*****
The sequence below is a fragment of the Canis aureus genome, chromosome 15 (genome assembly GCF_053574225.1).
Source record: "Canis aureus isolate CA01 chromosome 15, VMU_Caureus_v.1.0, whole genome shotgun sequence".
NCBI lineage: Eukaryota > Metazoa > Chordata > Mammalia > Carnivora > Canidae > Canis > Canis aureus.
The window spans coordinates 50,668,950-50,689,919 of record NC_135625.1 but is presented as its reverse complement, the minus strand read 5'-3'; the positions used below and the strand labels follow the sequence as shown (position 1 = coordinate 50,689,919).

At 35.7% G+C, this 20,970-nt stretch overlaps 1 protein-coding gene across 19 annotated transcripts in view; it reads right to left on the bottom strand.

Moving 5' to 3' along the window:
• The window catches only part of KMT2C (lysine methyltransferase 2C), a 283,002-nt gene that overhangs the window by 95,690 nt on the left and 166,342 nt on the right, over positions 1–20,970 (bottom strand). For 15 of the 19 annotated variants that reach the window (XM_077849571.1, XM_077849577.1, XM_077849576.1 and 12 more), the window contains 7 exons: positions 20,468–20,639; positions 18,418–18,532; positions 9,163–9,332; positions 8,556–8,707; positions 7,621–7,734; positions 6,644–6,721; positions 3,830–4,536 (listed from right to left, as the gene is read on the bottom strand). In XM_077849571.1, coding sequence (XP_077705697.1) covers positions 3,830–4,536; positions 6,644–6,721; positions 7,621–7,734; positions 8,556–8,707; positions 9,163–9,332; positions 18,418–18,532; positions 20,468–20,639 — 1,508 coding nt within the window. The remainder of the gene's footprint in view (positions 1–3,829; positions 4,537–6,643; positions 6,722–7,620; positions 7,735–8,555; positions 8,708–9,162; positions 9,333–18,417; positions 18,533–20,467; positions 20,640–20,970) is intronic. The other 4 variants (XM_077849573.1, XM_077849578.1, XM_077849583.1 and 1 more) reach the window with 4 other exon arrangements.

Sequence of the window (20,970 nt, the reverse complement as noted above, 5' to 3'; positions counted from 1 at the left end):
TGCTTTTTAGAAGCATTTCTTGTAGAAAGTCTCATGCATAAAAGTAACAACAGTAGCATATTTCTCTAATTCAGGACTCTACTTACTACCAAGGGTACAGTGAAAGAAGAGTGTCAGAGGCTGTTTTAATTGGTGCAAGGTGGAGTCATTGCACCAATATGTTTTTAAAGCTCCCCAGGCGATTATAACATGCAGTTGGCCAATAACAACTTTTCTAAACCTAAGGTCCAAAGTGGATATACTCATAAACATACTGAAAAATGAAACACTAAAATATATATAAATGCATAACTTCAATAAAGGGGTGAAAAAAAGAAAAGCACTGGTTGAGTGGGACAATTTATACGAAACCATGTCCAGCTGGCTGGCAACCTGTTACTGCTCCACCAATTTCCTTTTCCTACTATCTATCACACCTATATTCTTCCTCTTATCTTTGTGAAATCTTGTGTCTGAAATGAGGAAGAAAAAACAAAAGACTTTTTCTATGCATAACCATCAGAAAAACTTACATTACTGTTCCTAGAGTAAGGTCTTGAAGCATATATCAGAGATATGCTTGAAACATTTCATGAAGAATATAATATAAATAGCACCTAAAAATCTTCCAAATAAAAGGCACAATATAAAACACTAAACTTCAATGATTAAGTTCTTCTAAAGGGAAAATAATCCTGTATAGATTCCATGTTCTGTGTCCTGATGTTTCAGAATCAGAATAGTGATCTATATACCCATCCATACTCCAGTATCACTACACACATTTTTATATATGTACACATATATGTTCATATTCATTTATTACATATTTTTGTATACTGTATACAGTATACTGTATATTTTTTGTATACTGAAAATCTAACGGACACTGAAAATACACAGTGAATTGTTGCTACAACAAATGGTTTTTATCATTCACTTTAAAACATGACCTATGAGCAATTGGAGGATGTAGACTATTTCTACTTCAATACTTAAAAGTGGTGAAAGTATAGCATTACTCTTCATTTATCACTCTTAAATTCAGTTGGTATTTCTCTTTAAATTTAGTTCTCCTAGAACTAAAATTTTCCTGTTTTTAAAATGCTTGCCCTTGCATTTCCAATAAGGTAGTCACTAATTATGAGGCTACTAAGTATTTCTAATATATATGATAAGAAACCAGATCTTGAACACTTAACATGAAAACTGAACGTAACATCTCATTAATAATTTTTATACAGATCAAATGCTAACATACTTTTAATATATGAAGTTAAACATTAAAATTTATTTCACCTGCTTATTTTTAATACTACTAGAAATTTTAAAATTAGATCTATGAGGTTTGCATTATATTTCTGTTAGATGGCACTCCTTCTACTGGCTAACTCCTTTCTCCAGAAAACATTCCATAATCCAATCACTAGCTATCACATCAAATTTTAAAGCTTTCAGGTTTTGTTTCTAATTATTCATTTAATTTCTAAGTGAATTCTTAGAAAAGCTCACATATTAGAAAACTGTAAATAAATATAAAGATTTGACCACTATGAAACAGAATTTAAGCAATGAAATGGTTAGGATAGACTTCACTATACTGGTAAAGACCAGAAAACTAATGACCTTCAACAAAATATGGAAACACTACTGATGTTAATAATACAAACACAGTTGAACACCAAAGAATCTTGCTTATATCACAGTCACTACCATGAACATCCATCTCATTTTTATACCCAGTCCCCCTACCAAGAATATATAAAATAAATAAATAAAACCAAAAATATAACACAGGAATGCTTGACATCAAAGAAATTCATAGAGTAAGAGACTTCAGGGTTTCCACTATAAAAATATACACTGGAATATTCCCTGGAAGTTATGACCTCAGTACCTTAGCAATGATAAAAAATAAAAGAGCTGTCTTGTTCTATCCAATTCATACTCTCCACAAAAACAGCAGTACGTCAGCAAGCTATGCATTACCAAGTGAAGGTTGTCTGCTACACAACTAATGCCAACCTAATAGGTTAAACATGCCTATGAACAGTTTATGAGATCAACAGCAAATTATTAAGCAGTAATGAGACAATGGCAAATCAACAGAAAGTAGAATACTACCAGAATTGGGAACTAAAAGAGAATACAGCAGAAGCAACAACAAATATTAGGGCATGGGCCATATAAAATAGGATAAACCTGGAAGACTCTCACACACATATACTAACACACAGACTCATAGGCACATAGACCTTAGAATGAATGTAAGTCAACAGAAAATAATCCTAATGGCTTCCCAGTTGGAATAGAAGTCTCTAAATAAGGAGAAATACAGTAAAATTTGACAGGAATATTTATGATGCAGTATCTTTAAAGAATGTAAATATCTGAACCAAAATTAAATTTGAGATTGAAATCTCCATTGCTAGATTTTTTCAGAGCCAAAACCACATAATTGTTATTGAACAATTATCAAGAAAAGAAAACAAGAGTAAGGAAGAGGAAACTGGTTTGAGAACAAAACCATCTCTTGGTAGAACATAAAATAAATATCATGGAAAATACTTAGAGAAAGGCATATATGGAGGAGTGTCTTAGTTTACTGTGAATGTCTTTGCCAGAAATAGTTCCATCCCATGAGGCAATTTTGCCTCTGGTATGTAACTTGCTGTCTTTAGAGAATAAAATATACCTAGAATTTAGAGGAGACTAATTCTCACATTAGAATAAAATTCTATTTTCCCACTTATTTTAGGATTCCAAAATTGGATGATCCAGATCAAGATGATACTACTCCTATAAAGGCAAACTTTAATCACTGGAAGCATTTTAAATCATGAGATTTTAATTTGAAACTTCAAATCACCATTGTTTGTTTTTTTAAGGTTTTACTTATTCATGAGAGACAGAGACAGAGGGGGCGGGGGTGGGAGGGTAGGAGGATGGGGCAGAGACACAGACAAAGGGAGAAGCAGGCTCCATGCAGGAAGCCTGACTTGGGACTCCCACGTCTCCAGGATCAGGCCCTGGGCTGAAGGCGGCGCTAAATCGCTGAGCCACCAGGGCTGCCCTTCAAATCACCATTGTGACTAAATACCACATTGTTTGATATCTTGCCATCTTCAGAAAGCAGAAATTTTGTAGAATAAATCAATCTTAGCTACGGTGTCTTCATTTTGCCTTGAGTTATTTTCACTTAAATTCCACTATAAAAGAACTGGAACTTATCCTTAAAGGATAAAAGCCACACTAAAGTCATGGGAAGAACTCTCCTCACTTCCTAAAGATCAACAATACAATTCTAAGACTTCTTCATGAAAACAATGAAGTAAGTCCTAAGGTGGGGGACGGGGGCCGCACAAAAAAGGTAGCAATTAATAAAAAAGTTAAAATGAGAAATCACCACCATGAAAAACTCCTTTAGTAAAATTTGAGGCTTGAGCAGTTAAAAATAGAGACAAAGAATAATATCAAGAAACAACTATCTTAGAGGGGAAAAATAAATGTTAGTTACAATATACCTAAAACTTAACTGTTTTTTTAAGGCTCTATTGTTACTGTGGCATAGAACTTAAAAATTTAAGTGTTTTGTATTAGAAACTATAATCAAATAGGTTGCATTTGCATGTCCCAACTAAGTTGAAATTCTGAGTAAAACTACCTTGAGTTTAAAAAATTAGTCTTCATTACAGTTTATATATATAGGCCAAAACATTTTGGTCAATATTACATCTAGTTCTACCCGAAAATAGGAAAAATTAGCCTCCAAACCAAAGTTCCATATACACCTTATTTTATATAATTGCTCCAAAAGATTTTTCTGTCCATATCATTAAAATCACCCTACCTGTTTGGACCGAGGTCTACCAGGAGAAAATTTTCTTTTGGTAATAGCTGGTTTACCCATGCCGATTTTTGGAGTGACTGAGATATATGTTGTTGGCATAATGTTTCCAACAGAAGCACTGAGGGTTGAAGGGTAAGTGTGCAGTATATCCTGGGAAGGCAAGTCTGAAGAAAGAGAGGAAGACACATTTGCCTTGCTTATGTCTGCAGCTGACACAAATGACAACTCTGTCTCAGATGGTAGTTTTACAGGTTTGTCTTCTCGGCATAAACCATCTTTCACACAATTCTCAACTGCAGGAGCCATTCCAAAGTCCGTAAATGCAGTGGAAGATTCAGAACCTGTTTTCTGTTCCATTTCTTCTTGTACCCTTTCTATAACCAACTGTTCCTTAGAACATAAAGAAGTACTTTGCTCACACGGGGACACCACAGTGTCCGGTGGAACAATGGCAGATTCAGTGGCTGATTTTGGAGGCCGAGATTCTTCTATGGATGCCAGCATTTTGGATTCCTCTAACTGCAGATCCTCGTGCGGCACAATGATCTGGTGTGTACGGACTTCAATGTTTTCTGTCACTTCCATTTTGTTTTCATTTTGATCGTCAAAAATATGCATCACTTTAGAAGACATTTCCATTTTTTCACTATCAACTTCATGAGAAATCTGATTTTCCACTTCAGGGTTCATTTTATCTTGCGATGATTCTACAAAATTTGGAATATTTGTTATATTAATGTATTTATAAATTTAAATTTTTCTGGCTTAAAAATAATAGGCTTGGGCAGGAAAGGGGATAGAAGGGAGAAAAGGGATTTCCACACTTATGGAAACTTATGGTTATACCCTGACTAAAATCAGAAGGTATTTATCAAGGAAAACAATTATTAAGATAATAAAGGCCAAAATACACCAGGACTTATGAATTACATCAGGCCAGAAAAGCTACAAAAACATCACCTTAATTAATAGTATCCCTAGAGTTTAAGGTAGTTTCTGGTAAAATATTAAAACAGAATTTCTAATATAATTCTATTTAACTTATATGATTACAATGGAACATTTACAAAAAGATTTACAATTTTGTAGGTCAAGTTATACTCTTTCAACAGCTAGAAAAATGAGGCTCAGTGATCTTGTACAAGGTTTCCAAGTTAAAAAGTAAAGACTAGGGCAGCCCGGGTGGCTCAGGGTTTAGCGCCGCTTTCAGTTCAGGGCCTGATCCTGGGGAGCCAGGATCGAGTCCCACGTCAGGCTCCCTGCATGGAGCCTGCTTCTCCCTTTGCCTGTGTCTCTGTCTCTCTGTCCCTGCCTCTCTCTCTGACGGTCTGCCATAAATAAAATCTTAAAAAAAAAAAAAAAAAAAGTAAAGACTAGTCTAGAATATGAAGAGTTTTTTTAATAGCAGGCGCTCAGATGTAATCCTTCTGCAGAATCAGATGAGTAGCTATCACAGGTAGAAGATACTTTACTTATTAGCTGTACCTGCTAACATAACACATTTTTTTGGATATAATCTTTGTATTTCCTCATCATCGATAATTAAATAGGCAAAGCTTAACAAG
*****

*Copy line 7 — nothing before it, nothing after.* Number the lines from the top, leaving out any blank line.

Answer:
• The window catches only part of KMT2C (lysine methyltransferase 2C), a 283,002-nt gene that overhangs the window by 95,690 nt on the left and 166,342 nt on the right, over positions 1–20,970 (bottom strand). For 15 of the 19 annotated variants that reach the window (XM_077849571.1, XM_077849577.1, XM_077849576.1 and 12 more), the window contains 7 exons: positions 20,468–20,639; positions 18,418–18,532; positions 9,163–9,332; positions 8,556–8,707; positions 7,621–7,734; positions 6,644–6,721; positions 3,830–4,536 (listed from right to left, as the gene is read on the bottom strand). In XM_077849571.1, coding sequence (XP_077705697.1) covers positions 3,830–4,536; positions 6,644–6,721; positions 7,621–7,734; positions 8,556–8,707; positions 9,163–9,332; positions 18,418–18,532; positions 20,468–20,639 — 1,508 coding nt within the window. The remainder of the gene's footprint in view (positions 1–3,829; positions 4,537–6,643; positions 6,722–7,620; positions 7,735–8,555; positions 8,708–9,162; positions 9,333–18,417; positions 18,533–20,467; positions 20,640–20,970) is intronic. The other 4 variants (XM_077849573.1, XM_077849578.1, XM_077849583.1 and 1 more) reach the window with 4 other exon arrangements.